After the subject of dune restoration came up, Agha reminded members that the village is in the third year of monitoring sea grass, and council member Brett Moss recalled weather-induced setbacks
“We were going to do a patch and then Irma came and wiped out (most of the work),” he said, speaking about the sand washed away. “FEMA should reimburse us, $2.2 to $2.4 million.”
“But how much will it cost to renourish the beach without FEMA becoming involved?” asked member Edward London.
Petros also asked for a definition of resiliency, literally and in terms of its place in the budget.
“Every year, we talk about resiliency, but we’ve got to get going,” Davey said.
Key Biscayne will have a Resiliency Officer, but whether he or she will have a job separate from that of the community engagement and communications officer, which was budgeted, remains to be seen.
Resiliency also was in the background when the matter of installing solar lights at MAST’s playing fields at a cost of $82,672, and it did prompt discussion.
“I think that if we’re looking at investing village money, it ought to be in the village,” Petros said.
“It moves in the direction of our brand as a community,” Vice Mayor Allison McCormick replied. Davey said he would favor working with the School Board of Miami-Dade County on the matter.
“Why don’t we try to see if they can” help pay for the lights? McCormick asked.
Parks also were the topic of discussion, Lauredo stating that he does not believe buying property for parks is a “strategic necessity.”
Rather, he called existing parks “jewels.” Certain ones, however, and the Art in Public Places installations, are “in terrible condition, way below our standards.” Laurendo said the emphasis should be placed on improving them.
The new proposed budget includes $360,000 for restrooms, a path and work on two gazebos at Beach Park, as well as $1.2 million in improvements to 530/Crandon Park.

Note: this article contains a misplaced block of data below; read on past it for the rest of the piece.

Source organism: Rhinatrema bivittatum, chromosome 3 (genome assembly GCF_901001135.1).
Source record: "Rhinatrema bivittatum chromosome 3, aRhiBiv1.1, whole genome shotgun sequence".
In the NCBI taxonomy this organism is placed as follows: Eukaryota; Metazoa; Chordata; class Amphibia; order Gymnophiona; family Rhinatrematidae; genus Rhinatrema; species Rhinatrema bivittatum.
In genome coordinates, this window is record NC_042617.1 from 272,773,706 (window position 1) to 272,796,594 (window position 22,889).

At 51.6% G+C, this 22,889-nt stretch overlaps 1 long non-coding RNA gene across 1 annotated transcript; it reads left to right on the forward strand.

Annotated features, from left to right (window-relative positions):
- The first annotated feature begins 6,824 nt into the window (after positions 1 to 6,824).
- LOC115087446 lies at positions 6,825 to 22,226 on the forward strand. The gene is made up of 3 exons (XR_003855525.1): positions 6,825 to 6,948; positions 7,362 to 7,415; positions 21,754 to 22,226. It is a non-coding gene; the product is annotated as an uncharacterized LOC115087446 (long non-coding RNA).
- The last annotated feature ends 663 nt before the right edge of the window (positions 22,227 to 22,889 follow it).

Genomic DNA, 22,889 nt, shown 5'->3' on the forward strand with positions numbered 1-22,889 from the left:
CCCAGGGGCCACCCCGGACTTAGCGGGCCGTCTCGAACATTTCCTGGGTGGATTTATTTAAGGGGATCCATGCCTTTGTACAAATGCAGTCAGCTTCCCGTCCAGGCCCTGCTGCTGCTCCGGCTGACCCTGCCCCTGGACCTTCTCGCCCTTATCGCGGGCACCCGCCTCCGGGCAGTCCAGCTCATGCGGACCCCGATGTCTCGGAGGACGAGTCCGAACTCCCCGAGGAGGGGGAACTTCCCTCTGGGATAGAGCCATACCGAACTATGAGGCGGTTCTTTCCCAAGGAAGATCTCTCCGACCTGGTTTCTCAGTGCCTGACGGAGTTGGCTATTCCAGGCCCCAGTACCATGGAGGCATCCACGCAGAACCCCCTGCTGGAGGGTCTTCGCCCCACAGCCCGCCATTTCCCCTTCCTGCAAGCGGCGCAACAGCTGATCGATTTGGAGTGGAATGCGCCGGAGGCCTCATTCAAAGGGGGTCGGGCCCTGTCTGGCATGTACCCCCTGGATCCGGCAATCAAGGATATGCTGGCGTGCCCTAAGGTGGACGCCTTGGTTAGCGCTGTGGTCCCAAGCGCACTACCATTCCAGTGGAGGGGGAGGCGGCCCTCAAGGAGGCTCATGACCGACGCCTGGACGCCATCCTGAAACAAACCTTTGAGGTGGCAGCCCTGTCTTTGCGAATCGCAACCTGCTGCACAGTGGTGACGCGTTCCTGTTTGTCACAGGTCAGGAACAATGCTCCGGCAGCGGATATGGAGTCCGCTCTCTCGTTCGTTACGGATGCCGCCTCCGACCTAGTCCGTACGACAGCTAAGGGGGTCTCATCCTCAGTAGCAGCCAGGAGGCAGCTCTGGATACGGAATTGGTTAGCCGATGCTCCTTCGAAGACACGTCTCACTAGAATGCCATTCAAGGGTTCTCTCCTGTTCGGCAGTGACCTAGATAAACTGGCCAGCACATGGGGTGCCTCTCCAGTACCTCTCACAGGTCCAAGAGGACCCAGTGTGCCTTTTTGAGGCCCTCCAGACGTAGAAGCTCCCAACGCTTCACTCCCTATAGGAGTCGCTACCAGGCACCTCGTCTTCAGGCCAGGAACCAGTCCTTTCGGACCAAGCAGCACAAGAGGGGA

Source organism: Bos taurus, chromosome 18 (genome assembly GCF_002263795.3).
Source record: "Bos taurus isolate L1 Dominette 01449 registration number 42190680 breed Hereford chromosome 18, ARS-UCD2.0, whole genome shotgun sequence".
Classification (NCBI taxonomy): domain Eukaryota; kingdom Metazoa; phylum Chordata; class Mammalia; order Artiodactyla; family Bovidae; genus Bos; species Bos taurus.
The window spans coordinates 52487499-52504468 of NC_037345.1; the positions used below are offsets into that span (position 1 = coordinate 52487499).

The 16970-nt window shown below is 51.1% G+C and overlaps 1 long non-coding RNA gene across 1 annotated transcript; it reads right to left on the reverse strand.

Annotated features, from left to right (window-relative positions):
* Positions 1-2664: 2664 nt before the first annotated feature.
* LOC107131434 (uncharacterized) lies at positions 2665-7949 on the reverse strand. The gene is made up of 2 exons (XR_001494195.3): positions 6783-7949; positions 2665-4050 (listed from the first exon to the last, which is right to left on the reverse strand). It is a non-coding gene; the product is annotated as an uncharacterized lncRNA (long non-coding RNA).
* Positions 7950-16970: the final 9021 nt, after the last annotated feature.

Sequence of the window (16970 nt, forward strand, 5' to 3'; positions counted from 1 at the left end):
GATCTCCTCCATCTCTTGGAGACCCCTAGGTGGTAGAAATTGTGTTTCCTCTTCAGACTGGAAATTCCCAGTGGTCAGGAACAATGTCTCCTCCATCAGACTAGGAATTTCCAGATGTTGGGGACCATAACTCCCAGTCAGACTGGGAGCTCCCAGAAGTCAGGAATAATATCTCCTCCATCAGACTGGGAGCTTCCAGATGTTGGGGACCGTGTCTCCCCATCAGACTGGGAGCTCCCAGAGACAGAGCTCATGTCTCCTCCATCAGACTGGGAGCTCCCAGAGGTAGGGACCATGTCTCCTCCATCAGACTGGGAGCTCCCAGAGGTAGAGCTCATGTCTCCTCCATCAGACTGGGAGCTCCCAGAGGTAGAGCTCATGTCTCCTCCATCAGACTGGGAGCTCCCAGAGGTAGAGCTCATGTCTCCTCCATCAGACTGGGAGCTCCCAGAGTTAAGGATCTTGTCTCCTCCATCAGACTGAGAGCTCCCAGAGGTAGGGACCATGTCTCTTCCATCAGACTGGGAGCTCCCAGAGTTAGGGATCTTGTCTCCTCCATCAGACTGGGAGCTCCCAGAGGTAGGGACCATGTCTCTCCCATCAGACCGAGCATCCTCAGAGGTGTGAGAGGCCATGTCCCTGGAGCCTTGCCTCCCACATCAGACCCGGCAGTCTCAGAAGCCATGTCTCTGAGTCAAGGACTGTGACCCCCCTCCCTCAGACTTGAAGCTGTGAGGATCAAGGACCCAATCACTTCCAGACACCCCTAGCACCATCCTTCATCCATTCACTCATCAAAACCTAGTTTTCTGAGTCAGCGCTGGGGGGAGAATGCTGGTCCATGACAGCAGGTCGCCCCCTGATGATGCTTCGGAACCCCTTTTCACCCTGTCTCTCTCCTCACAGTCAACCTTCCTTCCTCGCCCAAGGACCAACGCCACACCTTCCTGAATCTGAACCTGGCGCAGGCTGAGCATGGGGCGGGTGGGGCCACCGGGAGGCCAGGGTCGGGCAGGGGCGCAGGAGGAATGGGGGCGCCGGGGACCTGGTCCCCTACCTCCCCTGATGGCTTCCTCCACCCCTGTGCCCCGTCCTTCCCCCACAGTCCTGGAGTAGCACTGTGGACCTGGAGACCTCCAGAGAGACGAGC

As for improvements to deteriorating traffic circles, the village’s five-year plan was reduced to three at Davey’s behest. Lauredo agreed. “It should not require citizens to be out there taking pictures (of traffic circles) that embarrass us,” he said.
Key Biscayne’s Community Center also is due for work on its roof as well as expansion, a $15 million project which, when completed, will include basketball courts and a swimming pool, among other things. Davey suggested budgeting the money now and allocating it later.
Fire Chief Eric Lang addressed the council on the need for a new fire truck. The village’s current engine is 16 years old, he said, the oldest vehicle of its kind in Miami-Dade County.
“I’ve been trying to replace this truck since it was 12 years old,” he said. “It is out of service 40 percent of the time and . . . we are using an old truck we borrow from the city of Miami.”
The council agreed to fund a new truck at a cost of $750,000 and to buy new radio equipment ($250,000), a necessity because of upgrades to Miami’s communications system.
Finally, council members voted on taxes too. It tentatively adopted a new millage rate -- not of 3.1578 mills as planned, but 3.195 mills because, in the words of city attorney Chad Friedman, “the budget has to balance.”
The second budget hearing will take place at 6 p.m. Sept. 24 in the council chamber.